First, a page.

USAD Secretary Mike Johanns awarded more than $1.3 million in 26 matching grants to 21 states. The funds will support agricultural market research and demonstration projects.

The grants, provided under the Federal-State Marketing Improvement Program, explore new and innovative approaches to marketing U.S. food and agricultural products and help improve the efficiency and performance of the marketing system.

"These 26 projects reflect the new realities of today's increasingly competitive global marketplace," says Johanns. "They are focused on developing innovative, efficient and market-oriented ways to benefit our agricultural sector and support our nation's growing economy in the 21st century."

The projects focus on developing agricultural marketing strategies for an array of areas. Here's a look at USDA's grant awards:

  • Alabama — $14,995 to to identify opportunities for Deep South wildflower seed growers to supply native eco-type seed to state transportation departments for use in landscape projects along roads and highways.
  • Alaska — $59,845 to explore niche regional, national and international markets for Alaska peonies and other cut flowers and develop a marketing strategy.
  • Arizona — $49,275 to conduct a national survey to identify attributes of an effective, private-sector funded state branding program.
  • Arkansas — $30,000 to introduce the new Arkansas Certified Baitfish program to national fish and wildlife administrators, national baitfish distributors, live-baitfish retailers and fishing programs.
  • Colorado — $58,000 to develop an effective prototype marketing and promotion campaign for bison meat that can be replicated in other favorable markets.
  • Florida — $72,000 to survey consumers age 55 and older to identify their attitudes about and preferences for seafood and aquaculture products, and to develop a marketing campaign based on the findings.
  • Hawaii — $50,000 to conduct a pilot project for a statewide food traceability system.
  • Idaho — $54,500 to field test U.S.-grown dry bean seed varieties in Mexico, and to conduct educational seminars for Mexican growers and cooperatives to review the results and explain how to import the seed.
  • Kentucky — $33,375 to improve the accuracy and usefulness of U.S. market goat grades to provide graders and buyers with a more accurate tool to evaluate live goats and give producers an economic incentive to improve the quality of their goats.
  • Maryland — $50,000 to facilitate increased use of locally produced foods in Maryland hospitals.
  • Massachusetts — $33,825 to determine the regional demand for HACCP-certified bagged salad greens and to assess the capability of local growers to supply this market.
  • Massachusetts — $61,600 to develop a marketing strategy that will enable nursery operators to address shifts in demand due to changing consumer preferences, and environmental regulations regarding water use and invasive plants.
  • Michigan — $47,410 to support the growth of the region's urban wood industry that supplies locally produced "green" building materials from waste wood such as those from trees damaged by the emerald ash borer.
  • Mississippi — $55,875 to conduct consumer and chef focus groups in three target cities to gather data on their acceptance and willingness to pay for U.S. farm-raised freshwater prawn that will serve in developing future marketing efforts.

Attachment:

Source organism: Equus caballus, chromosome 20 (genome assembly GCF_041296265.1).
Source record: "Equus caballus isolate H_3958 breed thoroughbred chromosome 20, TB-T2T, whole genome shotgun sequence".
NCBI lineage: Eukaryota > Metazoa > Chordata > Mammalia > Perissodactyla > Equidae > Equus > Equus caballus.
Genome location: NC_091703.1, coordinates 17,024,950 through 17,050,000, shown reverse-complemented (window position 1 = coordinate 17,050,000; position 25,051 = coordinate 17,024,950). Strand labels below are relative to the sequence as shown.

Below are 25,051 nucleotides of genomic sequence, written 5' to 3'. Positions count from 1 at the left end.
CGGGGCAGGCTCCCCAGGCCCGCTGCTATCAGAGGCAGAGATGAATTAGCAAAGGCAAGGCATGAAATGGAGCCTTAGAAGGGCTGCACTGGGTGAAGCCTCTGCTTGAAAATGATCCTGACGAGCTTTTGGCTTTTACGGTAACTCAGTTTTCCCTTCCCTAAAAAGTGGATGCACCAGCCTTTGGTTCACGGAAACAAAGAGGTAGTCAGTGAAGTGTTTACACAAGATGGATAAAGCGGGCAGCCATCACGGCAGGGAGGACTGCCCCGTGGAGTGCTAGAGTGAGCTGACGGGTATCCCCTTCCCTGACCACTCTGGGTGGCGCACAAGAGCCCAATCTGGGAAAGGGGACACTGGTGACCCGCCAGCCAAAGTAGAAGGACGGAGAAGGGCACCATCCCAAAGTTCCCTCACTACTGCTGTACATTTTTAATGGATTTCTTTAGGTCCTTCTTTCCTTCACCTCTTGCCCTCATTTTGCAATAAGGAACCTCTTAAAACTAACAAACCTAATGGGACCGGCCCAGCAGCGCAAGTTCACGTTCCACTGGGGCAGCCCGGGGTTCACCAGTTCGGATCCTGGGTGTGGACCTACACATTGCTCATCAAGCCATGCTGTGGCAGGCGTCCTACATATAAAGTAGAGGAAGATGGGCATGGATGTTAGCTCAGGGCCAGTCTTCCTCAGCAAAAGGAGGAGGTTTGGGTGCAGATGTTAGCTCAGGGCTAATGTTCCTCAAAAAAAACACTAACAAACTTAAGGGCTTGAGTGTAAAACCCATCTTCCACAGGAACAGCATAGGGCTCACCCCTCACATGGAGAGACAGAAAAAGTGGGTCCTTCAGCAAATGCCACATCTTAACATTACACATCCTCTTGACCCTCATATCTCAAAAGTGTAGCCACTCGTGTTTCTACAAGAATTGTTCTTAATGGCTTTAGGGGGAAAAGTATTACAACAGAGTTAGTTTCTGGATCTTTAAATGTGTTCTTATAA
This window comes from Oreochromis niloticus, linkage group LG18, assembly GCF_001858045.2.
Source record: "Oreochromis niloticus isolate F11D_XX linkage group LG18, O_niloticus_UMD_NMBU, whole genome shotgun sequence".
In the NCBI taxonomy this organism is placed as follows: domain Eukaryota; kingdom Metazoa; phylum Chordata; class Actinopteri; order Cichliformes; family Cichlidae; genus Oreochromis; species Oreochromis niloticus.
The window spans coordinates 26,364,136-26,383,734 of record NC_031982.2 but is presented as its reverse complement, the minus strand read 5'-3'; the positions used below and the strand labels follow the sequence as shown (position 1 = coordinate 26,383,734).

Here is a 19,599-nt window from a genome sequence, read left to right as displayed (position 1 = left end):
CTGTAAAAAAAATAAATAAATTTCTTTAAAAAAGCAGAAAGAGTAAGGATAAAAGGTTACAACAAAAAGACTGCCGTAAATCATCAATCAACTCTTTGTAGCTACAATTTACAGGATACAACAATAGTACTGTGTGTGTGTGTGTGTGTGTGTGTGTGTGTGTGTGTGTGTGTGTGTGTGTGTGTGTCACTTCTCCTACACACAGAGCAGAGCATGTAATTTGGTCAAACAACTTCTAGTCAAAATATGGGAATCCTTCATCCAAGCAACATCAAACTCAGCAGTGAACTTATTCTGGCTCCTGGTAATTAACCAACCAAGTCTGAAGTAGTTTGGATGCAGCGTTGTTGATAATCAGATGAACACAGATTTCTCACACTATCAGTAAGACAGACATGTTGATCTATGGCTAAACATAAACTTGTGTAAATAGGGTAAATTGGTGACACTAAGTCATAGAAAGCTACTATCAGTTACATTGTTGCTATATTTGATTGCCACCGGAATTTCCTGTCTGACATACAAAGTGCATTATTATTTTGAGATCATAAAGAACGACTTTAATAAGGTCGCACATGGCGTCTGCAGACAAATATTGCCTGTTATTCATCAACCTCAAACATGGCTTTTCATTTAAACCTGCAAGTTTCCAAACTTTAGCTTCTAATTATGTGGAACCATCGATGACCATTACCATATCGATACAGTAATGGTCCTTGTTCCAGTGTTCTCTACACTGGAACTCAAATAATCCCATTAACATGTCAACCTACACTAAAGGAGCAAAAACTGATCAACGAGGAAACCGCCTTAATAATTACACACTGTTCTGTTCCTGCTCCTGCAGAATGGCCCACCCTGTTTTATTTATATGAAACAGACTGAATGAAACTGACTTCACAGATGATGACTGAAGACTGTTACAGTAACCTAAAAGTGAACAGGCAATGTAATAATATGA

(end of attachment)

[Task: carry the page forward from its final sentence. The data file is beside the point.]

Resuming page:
• New Jersey — $85,000 to prepare produce growers to meet emerging food-safety trends and access commercial markets through training on the state's food-safety certification program.
  • New Mexico — $58,550 to develop a comprehensive regional marketing program for red chilies.
  • New Mexico — $46,545 to assess the national market for New Mexico-grown natural dye plants and natural dye plant products.
  • North Carolina — $61,400 to determine key factors that influence current and anticipated consumer purchases of nursery products and landscape services to help the state's nursery sector update its marketing strategies and better plan future product and service offerings.
  • Ohio — $49,225 to to explore opportunities for sales of locally grown and processed products in school vending machines, and to conduct a pilot project in a university setting.
  • Ohio — $56,715 to evaluate the current marketing strategies and practices of Ohio food producers, and to determine if and how a web-based marketing system can improve the effectiveness of their marketing efforts.
  • Oklahoma — $56,365 to develop food distribution models for small, medium and large producers, and to create safe handling guidelines to foster use of locally grown and produced food products in school systems throughout the state.
  • Oregon — $43,000 to explore opportunities for Oregon producers to supply ingredients or produce processed products for sale to public schools and to conduct a pilot project involving several products tailored to meet the needs and requirements of participating schools.
  • Washington — $55,000 to use health-based research in support of a program to expand use of red raspberries in the production of new and existing processed products.
  • Washington — $65,000 to conduct national surveys of consumers and health professionals to gain insight into their knowledge, preferences and demand for cranberries and cranberry products, and to use the results to improve the industry's marketing strategies and educational programs.
  • Washington — $63,500 to educate food product research and development professionals about the technical aspects and uses of various forms of dry peas, lentils and chickpeas to enhance the nutritional value of existing products and create new products using these ingredients.
  • Wyoming — $23,000 to foster development of the specialty food sector in Wyoming and to train producers and processors on food-safety principles.

Source: USDA